UJ and UWI launch Joint Institute for Global African Affairs

Students and staff of the University of Johannesburg and the University of the West Indies (UWU in the Social Sciences will now be able to exchange knowledge and tackle global African affairs in Africa and the Diaspora. On Monday, 5 November 2018, UJ and the UWI launched the Institute for Global African Affairs, a collaboration for a research and teaching exchange programme between the two institutions of higher learning. The Institute, which was inaugurated at UJ’s Institute for Pan-African Thought and Conversation (IPATC), is a culmination of a Memorandum of Agreement (MoA) between the two universities that was signed in March 2017.


This special 10-year agreement has been hailed as a milestone that will see the two universities cementing a relationship on advancing academic African affairs and their global themes. Prof Tshilidzi Marwala, UJ Vice-Chancellor and Principal, chaired a panel discussion during the UJ launch on “Global Africa in the Post-Apartheid Era”. Other prominent speakers included Prof Alan Cobley, Pro-Vice-Chancellor of the University of the West Indies; Her Excellency Ms Angella Comfort, Jamaica’s High Commissioner to South Africa; Prof Arthur Mutambara, Former Deputy Prime Minister of Zimbabwe; Prof Shahana Rasool, Head of The Department of Social Work, at the UJ; and Prof Adekeye Adebajo, Director, Institute for Pan-African Thought and Conversation, UJ.

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Profs Marwala and Cobley shared common interests during the launch, which included a panel discussion on “Global Africa in the Post-Apartheid Era”. Prof Marwala said: “We take this relationship extremely seriously. UJ doesn’t normally sign MoAs of more than five years. But this was a special agreement because it addresses special issues.

“We will launch a course in the Humanities to advance decolonisation for a joint Master’s degree addressing Pan-African Thought Scholarship, conflict resolution, black popular culture, economic development, just to mention a few. We look forward to having a fruitful mutual relationship with the University of the West Indies.”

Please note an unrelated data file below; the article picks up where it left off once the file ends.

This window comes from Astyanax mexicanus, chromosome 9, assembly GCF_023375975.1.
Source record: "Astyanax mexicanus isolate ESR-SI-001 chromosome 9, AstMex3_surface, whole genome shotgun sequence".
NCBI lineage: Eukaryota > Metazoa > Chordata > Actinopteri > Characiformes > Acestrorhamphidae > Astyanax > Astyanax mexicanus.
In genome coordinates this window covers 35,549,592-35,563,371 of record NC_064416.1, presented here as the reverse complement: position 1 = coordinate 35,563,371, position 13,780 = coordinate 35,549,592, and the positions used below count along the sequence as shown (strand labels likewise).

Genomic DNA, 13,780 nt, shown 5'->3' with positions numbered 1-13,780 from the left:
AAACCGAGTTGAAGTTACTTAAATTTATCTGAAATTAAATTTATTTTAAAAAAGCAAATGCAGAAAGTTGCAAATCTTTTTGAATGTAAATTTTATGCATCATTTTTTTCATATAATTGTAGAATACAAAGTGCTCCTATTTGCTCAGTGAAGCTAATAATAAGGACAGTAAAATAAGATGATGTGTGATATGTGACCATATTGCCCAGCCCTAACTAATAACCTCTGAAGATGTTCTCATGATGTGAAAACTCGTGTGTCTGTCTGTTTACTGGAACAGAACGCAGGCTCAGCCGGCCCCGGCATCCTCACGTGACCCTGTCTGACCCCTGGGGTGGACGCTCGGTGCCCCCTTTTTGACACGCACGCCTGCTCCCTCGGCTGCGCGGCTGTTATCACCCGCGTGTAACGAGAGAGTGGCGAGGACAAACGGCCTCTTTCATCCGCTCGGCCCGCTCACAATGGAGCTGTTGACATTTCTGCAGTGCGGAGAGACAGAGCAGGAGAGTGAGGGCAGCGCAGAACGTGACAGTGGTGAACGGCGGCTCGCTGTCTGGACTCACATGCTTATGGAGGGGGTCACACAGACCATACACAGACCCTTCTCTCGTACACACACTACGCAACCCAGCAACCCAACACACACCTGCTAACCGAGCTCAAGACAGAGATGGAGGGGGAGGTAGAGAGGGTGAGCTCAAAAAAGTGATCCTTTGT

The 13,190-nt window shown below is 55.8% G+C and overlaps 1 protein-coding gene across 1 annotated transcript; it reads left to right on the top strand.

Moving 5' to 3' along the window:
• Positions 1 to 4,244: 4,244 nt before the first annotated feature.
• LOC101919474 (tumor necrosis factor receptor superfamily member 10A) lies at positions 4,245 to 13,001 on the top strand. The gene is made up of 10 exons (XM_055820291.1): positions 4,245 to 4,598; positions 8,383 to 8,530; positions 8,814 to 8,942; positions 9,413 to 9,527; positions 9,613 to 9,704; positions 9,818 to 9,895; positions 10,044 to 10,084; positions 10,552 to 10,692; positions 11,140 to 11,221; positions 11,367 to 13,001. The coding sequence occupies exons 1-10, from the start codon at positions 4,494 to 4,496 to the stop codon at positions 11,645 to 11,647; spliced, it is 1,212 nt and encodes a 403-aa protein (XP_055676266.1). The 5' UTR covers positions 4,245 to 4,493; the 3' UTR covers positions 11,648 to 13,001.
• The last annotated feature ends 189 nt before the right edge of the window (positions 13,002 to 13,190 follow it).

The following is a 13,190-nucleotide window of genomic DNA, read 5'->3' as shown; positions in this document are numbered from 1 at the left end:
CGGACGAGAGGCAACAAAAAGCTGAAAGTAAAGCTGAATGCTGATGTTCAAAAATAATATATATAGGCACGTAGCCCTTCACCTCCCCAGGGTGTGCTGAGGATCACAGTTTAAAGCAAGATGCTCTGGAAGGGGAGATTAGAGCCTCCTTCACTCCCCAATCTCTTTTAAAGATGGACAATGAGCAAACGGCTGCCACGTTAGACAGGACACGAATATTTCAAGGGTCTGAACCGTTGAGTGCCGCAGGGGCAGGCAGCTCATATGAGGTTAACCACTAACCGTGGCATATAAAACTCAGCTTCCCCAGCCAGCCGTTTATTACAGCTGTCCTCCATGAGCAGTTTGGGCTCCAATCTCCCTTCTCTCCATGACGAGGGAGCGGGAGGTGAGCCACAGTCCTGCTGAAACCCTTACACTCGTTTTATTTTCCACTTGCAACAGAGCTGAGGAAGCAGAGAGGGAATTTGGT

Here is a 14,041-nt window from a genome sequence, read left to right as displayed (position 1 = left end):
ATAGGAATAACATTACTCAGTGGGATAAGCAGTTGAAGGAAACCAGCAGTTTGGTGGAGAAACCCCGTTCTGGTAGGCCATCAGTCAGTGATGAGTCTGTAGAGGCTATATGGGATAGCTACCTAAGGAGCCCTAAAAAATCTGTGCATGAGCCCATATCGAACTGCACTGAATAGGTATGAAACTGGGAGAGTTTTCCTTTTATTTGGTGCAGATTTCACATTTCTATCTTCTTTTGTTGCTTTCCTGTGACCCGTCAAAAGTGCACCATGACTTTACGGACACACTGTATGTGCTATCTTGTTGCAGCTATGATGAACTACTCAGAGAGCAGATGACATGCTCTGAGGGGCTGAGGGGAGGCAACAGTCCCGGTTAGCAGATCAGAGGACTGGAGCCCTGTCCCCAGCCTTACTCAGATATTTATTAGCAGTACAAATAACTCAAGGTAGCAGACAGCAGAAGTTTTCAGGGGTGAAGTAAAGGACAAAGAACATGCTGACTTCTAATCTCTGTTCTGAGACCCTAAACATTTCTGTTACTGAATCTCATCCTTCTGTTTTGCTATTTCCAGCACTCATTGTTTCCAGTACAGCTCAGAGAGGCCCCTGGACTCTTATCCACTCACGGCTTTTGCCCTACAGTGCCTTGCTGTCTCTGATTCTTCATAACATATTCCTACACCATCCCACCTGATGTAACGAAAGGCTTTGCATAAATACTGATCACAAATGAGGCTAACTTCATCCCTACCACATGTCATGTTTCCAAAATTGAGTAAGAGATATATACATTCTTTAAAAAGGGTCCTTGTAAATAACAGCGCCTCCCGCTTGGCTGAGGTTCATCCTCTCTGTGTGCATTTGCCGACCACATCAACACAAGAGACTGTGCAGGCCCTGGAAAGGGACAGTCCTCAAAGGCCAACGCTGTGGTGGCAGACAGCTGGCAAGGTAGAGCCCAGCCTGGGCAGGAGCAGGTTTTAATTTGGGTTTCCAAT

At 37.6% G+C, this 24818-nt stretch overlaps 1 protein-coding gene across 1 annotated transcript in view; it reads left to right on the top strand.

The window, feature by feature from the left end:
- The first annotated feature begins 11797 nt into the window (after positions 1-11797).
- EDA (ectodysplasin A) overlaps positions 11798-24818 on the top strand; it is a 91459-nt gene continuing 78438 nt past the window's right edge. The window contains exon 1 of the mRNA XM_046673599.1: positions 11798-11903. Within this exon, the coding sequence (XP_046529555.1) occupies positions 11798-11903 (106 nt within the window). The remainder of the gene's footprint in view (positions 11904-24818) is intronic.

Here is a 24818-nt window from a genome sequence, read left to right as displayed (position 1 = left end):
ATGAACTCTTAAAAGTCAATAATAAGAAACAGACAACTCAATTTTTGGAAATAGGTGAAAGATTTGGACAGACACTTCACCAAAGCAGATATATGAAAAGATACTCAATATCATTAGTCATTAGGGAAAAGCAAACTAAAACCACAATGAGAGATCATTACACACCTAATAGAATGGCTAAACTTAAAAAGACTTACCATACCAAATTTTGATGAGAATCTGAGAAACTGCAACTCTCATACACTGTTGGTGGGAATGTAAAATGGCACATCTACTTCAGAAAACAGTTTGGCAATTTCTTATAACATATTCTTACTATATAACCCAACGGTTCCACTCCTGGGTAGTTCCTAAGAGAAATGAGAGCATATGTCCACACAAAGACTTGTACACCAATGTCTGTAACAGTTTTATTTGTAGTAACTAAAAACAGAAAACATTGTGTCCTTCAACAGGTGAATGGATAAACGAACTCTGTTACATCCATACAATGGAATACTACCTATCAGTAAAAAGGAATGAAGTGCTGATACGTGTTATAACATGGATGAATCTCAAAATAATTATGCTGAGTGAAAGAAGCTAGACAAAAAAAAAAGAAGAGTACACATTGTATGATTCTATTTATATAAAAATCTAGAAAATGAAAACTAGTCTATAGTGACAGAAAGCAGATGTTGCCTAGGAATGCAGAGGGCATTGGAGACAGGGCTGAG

Prof Cobley concurred: “At a time in our historical development when The University of the West Indies is expanding its global footprint and solidifying its global ranking, the establishment of the UJ-UWI Institute for Global African Affairs marks another significant step. I must say that this is a particularly exciting moment.”

Prof Arthur Mutambara said entrepreneurship, technology, and efficient governance all rest on education. Therefore, the launch of this institute has the global good for Pan-Africanism.”

The highlight of the event was the unveiling of the plaque at the entrance of IPATC offices in Moseley Street, Auckland Park. Later this month, 26 November 2018, a delegation of UJ will travel to the UWI, which will launch the Institute for Global African Affairs at its Cave Hill Campus in Barbados.

The flagship programme of this historical Institute is the establishment of a joint masters in Global African Affairs, focusing on the emerging role of Global Africa in the 21st Century. Both parties agreed to establish the Institute by appointing Directors in Johannesburg and Barbados to manage the entities; disseminate its work; and identify and support scholars to implement the tasks.

“While Africa’s one billion people and its Diaspora’s 134 million citizens in the Caribbean, the Americas, Europe, and across ‘Global Africa’ are still on a painful quest to reverse the colonial legacy and achieve peace and democratic governance, the continent has recorded some success in the socio-economic, political and cultures realms,” said Prof Adebajo at the launch.

“Africa must therefore rebuild bridges with its Diaspora, and the establishment of this Institute for Global Africa Affairs with the University of the West Indies is a civil society contribution to these efforts, in contrast to the sterile intergovernmental AU efforts to declare a ‘sixth region’ that is totally devoid of substance,” he added.

Click here to read Prof Alan Cobley’s speech.

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